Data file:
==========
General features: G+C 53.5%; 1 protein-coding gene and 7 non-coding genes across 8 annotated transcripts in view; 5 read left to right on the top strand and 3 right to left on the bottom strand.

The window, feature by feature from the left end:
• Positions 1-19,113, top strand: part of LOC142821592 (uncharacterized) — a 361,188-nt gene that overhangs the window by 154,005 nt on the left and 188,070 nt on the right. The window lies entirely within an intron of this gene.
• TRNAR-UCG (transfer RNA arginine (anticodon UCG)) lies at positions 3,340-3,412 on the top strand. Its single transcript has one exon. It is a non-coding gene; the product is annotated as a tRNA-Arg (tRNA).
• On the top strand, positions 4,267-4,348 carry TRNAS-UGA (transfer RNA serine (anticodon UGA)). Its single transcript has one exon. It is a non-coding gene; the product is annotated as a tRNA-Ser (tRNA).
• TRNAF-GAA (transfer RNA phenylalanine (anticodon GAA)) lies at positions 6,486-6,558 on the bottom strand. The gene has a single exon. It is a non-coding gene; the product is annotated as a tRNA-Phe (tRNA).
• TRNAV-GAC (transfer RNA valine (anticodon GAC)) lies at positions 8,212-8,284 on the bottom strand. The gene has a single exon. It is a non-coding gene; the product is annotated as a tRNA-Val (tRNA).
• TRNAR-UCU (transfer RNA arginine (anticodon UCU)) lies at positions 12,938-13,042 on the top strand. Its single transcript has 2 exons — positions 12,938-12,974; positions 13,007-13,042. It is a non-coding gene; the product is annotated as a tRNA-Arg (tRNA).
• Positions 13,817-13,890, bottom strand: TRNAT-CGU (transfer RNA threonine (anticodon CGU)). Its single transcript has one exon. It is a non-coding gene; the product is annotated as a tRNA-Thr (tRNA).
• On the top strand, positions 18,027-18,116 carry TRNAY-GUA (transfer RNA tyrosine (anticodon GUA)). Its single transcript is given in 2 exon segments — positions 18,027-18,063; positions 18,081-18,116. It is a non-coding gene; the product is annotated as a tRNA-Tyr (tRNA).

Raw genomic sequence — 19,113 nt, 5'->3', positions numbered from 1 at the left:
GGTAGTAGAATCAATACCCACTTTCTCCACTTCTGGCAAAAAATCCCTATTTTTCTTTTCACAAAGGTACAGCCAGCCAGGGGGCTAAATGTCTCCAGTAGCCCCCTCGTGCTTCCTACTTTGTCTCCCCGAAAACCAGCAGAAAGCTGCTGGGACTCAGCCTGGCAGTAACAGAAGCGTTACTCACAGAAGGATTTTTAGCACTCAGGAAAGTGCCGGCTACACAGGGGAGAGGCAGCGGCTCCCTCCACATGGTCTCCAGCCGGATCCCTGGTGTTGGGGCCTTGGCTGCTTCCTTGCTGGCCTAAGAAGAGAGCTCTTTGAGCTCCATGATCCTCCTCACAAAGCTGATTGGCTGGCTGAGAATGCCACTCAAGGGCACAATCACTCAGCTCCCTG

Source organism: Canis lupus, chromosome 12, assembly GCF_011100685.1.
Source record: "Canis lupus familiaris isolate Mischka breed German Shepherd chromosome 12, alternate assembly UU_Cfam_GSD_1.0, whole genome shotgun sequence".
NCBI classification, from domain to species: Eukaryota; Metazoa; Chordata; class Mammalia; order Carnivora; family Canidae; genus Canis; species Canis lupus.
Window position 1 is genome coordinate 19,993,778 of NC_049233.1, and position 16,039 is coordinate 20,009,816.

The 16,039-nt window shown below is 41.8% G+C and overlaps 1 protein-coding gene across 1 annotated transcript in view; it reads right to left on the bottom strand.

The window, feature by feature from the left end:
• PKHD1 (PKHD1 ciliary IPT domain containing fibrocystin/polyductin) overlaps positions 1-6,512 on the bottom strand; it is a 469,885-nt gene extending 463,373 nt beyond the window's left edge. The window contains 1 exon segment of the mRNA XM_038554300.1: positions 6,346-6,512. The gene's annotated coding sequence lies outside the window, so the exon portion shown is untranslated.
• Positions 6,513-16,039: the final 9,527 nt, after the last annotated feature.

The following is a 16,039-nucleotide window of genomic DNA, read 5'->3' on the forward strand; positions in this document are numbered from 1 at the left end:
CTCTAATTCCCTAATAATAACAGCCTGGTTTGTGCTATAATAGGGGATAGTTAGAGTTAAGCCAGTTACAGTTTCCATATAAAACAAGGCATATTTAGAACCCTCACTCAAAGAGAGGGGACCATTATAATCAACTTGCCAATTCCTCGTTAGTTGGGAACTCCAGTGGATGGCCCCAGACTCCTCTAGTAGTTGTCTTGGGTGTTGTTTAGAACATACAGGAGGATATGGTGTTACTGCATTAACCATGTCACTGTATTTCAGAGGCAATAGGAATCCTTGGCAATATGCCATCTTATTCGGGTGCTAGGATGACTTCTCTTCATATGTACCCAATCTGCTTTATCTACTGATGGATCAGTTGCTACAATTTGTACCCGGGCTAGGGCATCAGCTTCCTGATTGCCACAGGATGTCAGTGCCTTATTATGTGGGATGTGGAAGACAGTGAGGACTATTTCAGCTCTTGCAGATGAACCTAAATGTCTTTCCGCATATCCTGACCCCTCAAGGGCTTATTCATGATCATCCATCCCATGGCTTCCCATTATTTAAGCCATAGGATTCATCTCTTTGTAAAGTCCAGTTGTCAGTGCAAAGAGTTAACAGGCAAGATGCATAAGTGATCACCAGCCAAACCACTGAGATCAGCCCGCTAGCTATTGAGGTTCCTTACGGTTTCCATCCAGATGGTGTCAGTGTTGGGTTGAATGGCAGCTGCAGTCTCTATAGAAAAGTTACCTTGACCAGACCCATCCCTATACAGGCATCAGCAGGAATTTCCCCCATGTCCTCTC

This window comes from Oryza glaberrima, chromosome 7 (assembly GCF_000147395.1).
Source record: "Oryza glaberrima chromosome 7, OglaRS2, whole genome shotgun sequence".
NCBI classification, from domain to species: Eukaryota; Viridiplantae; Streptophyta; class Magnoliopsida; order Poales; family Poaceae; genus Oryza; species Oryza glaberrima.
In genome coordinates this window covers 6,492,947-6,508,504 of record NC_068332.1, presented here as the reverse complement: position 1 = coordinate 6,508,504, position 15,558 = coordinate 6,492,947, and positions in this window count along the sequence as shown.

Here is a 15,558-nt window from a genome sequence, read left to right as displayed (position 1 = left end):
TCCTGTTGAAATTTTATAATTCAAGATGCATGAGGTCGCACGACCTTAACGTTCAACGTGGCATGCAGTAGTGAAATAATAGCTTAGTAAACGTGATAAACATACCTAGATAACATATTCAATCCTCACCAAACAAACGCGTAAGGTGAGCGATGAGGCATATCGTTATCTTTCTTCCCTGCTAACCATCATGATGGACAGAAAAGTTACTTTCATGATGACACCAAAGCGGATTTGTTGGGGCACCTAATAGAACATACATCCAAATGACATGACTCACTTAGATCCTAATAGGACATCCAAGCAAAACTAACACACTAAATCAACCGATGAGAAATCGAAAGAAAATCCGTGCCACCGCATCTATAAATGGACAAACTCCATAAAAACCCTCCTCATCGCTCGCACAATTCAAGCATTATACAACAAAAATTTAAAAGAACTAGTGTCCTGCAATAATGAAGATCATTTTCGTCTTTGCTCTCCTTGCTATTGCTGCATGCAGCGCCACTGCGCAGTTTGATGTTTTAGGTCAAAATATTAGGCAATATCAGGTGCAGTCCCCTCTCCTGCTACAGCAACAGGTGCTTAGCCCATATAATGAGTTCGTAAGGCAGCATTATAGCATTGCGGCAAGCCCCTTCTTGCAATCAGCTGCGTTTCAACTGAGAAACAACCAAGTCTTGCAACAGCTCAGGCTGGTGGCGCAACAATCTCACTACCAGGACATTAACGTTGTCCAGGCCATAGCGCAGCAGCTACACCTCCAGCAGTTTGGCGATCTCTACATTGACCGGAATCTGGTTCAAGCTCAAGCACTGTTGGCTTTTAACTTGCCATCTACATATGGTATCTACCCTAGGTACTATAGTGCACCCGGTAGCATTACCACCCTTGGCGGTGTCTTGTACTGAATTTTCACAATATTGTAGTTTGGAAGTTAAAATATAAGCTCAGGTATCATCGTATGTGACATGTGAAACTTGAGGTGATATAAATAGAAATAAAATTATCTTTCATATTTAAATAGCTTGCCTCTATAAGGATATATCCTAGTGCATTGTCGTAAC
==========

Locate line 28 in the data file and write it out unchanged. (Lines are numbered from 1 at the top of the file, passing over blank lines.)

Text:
TCCTGTTGAAATTTTATAATTCAAGATGCATGAGGTCGCACGACCTTAACGTTCAACGTGGCATGCAGTAGTGAAATAATAGCTTAGTAAACGTGATAAACATACCTAGATAACATATTCAATCCTCACCAAACAAACGCGTAAGGTGAGCGATGAGGCATATCGTTATCTTTCTTCCCTGCTAACCATCATGATGGACAGAAAAGTTACTTTCATGATGACACCAAAGCGGATTTGTTGGGGCACCTAATAGAACATACATCCAAATGACATGACTCACTTAGATCCTAATAGGACATCCAAGCAAAACTAACACACTAAATCAACCGATGAGAAATCGAAAGAAAATCCGTGCCACCGCATCTATAAATGGACAAACTCCATAAAAACCCTCCTCATCGCTCGCACAATTCAAGCATTATACAACAAAAATTTAAAAGAACTAGTGTCCTGCAATAATGAAGATCATTTTCGTCTTTGCTCTCCTTGCTATTGCTGCATGCAGCGCCACTGCGCAGTTTGATGTTTTAGGTCAAAATATTAGGCAATATCAGGTGCAGTCCCCTCTCCTGCTACAGCAACAGGTGCTTAGCCCATATAATGAGTTCGTAAGGCAGCATTATAGCATTGCGGCAAGCCCCTTCTTGCAATCAGCTGCGTTTCAACTGAGAAACAACCAAGTCTTGCAACAGCTCAGGCTGGTGGCGCAACAATCTCACTACCAGGACATTAACGTTGTCCAGGCCATAGCGCAGCAGCTACACCTCCAGCAGTTTGGCGATCTCTACATTGACCGGAATCTGGTTCAAGCTCAAGCACTGTTGGCTTTTAACTTGCCATCTACATATGGTATCTACCCTAGGTACTATAGTGCACCCGGTAGCATTACCACCCTTGGCGGTGTCTTGTACTGAATTTTCACAATATTGTAGTTTGGAAGTTAAAATATAAGCTCAGGTATCATCGTATGTGACATGTGAAACTTGAGGTGATATAAATAGAAATAAAATTATCTTTCATATTTAAATAGCTTGCCTCTATAAGGATATATCCTAGTGCATTGTCGTAAC